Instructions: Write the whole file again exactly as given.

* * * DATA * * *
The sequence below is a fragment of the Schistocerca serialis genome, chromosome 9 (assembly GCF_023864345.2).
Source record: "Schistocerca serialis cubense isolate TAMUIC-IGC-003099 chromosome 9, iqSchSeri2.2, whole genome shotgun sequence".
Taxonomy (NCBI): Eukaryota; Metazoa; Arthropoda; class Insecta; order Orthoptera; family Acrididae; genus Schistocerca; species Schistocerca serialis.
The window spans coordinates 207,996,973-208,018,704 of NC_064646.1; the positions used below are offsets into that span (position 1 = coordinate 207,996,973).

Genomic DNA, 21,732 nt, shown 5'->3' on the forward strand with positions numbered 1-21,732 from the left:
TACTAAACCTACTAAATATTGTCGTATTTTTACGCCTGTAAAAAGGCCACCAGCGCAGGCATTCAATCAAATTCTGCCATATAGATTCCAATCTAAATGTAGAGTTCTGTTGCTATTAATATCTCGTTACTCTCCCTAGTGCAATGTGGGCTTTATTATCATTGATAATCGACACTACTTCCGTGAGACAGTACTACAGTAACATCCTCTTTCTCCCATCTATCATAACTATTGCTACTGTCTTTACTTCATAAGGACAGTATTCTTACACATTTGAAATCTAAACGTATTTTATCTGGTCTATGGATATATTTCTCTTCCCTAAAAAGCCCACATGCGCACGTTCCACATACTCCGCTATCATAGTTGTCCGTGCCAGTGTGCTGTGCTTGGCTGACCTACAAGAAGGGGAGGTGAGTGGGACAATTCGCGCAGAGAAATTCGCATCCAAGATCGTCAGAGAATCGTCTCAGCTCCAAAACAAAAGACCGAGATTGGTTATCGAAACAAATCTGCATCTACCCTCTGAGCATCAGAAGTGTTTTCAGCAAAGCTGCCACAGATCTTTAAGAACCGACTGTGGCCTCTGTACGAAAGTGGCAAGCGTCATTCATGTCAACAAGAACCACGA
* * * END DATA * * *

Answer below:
The sequence below is a fragment of the Schistocerca serialis genome, chromosome 9 (assembly GCF_023864345.2).
Source record: "Schistocerca serialis cubense isolate TAMUIC-IGC-003099 chromosome 9, iqSchSeri2.2, whole genome shotgun sequence".
Taxonomy (NCBI): Eukaryota; Metazoa; Arthropoda; class Insecta; order Orthoptera; family Acrididae; genus Schistocerca; species Schistocerca serialis.
The window spans coordinates 207,996,973-208,018,704 of NC_064646.1; the positions used below are offsets into that span (position 1 = coordinate 207,996,973).

Genomic DNA, 21,732 nt, shown 5'->3' on the forward strand with positions numbered 1-21,732 from the left:
TACTAAACCTACTAAATATTGTCGTATTTTTACGCCTGTAAAAAGGCCACCAGCGCAGGCATTCAATCAAATTCTGCCATATAGATTCCAATCTAAATGTAGAGTTCTGTTGCTATTAATATCTCGTTACTCTCCCTAGTGCAATGTGGGCTTTATTATCATTGATAATCGACACTACTTCCGTGAGACAGTACTACAGTAACATCCTCTTTCTCCCATCTATCATAACTATTGCTACTGTCTTTACTTCATAAGGACAGTATTCTTACACATTTGAAATCTAAACGTATTTTATCTGGTCTATGGATATATTTCTCTTCCCTAAAAAGCCCACATGCGCACGTTCCACATACTCCGCTATCATAGTTGTCCGTGCCAGTGTGCTGTGCTTGGCTGACCTACAAGAAGGGGAGGTGAGTGGGACAATTCGCGCAGAGAAATTCGCATCCAAGATCGTCAGAGAATCGTCTCAGCTCCAAAACAAAAGACCGAGATTGGTTATCGAAACAAATCTGCATCTACCCTCTGAGCATCAGAAGTGTTTTCAGCAAAGCTGCCACAGATCTTTAAGAACCGACTGTGGCCTCTGTACGAAAGTGGCAAGCGTCATTCATGTCAACAAGAACCACGA